Technology has disrupted most industries over the past couple of decades, streamlining and improving service offerings in successive waves. The parking industry is no different, with the current wave of change including customer identification technologies such as Licence Plate Recognition (LPR), mobile phone apps, replacing tickets and RFID cards. We now commonly rely on apps and the web to find, reserve, and pay for parking in an age of on-demand, real time, and touch-free expectation.

As updated access control systems and parking guidance sensors and solutions have been deployed and consumer confidence in using online tools has grown, the amount of data being generated has grown exponentially; allowing insights into usage and behaviours that inform business decisions around availability, pricing, and occupancy expectations.

In short, technology has been helping to make parking more efficient, more customer-friendly, and at the same time, more valuable to the asset owner and associated business(es).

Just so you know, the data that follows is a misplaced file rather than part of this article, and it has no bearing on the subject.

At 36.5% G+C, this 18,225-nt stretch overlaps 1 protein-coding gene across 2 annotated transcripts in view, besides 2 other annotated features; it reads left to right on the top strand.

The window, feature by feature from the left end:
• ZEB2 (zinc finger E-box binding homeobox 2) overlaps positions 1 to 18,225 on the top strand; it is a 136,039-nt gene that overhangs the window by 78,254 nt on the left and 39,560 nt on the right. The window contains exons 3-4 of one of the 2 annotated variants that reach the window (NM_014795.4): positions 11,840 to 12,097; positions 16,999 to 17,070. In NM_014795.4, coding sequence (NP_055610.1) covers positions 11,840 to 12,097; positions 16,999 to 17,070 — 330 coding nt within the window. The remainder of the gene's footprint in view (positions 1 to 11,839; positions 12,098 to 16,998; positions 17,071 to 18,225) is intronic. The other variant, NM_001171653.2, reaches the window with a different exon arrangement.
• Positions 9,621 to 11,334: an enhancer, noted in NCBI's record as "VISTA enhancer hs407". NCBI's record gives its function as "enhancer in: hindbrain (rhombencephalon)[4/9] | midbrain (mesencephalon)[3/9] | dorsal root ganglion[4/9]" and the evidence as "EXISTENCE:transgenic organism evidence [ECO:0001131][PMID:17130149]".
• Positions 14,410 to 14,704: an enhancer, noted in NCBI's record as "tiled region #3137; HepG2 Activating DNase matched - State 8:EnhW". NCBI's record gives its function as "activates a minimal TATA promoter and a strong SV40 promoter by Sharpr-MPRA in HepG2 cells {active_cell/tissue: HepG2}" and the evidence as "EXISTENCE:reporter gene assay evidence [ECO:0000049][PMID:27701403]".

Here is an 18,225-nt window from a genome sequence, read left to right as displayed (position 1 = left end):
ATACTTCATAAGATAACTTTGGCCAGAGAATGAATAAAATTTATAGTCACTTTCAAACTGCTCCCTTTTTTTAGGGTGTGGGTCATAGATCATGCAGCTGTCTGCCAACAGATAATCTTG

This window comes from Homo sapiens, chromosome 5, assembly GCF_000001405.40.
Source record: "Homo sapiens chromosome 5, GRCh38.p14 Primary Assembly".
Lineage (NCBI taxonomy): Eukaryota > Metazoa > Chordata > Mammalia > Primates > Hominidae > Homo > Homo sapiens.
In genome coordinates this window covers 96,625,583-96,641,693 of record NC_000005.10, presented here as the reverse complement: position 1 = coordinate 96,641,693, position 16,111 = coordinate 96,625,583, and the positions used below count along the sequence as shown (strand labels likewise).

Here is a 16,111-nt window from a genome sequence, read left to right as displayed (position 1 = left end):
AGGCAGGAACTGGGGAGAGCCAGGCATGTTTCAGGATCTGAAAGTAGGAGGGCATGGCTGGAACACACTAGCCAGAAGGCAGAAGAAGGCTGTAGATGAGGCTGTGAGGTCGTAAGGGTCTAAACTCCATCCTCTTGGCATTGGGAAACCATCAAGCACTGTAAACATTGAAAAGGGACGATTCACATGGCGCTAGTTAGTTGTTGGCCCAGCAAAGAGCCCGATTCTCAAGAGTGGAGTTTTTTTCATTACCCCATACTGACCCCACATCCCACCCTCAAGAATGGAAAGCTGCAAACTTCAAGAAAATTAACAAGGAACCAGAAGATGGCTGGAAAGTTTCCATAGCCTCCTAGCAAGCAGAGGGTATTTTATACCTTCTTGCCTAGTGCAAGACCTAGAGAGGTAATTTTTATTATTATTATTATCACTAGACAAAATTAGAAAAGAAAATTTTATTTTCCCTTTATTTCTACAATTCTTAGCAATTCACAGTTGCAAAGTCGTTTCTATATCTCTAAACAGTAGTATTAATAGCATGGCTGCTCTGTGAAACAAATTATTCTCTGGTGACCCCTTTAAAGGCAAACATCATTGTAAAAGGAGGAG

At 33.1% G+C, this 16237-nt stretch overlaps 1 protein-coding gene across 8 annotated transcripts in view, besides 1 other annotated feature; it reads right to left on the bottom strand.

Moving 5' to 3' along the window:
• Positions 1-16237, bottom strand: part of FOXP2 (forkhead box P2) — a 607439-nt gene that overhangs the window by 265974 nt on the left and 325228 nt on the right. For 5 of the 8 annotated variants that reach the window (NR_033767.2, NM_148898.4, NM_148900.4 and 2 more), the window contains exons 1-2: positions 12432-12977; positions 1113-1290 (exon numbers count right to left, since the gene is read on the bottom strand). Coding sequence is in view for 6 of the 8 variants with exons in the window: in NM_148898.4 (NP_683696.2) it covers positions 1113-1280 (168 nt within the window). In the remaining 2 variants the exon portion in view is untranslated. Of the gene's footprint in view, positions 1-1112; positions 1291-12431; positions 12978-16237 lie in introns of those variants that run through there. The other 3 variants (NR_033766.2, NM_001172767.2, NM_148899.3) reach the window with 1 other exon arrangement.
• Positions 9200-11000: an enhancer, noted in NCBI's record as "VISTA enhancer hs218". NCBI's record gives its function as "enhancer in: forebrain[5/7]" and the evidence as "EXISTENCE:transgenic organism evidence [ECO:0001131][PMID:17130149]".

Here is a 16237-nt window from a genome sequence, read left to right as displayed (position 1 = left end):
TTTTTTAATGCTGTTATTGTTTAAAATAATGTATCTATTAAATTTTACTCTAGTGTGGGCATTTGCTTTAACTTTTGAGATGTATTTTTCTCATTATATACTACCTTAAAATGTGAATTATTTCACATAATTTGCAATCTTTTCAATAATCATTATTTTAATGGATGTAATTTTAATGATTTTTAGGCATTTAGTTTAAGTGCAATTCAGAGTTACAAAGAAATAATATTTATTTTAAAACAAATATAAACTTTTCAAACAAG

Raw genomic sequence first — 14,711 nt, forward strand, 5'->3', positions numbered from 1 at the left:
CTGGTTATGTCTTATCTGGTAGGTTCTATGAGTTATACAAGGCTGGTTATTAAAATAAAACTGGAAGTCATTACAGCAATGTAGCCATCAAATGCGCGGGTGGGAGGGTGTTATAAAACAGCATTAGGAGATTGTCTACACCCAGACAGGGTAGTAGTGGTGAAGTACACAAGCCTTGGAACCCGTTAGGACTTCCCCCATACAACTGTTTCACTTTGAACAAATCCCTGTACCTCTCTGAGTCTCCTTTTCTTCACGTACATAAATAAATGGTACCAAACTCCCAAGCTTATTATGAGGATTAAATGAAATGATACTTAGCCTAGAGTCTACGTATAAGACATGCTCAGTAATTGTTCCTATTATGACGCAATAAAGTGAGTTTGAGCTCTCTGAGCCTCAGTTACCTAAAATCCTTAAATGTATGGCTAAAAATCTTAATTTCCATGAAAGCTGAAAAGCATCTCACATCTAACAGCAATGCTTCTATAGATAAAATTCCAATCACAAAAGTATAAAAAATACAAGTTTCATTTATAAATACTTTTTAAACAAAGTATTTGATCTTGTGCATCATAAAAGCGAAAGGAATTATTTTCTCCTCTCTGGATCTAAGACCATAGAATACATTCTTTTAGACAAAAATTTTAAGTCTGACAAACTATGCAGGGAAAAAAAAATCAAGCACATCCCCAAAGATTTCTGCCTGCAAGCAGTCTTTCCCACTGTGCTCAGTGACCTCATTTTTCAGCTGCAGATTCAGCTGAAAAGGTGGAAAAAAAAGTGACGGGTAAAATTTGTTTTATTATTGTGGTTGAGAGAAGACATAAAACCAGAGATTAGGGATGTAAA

The management and reporting software that accompanies parking technology systems is a huge benefit to operators in terms of their management decision making. Parking guidance has reduced the uncertainty and time taken to find a parking space and improved customer experience and loyalty to the business in the process. When parkers are advised of availability via real-time signage before they even enter a parking facility, they are unlikely to drive elsewhere.  Even a gradual improvement to occupancy as a result of a Parking Guidance Solution (PGS) investment can lead to significant additional revenue each year.

The use of parking guidance technology extends beyond just car parks as this case study shows. Any area where space is at a premium and congestion results - such as the loading dock in this example – will benefit from the occupancy information that a PGS can provide, in order to prevent inefficiencies and bottlenecks.

With the uptake of smart cities thinking and planning, utilising the data that parking technology generates can help councils and governments plan future infrastructure based on traffic patterns, behavioural insights, and predictive revenues.  

Parking technologies are insightful, adaptable, and agile with an application that will be wide-ranging beyond carparks as we head into the future.

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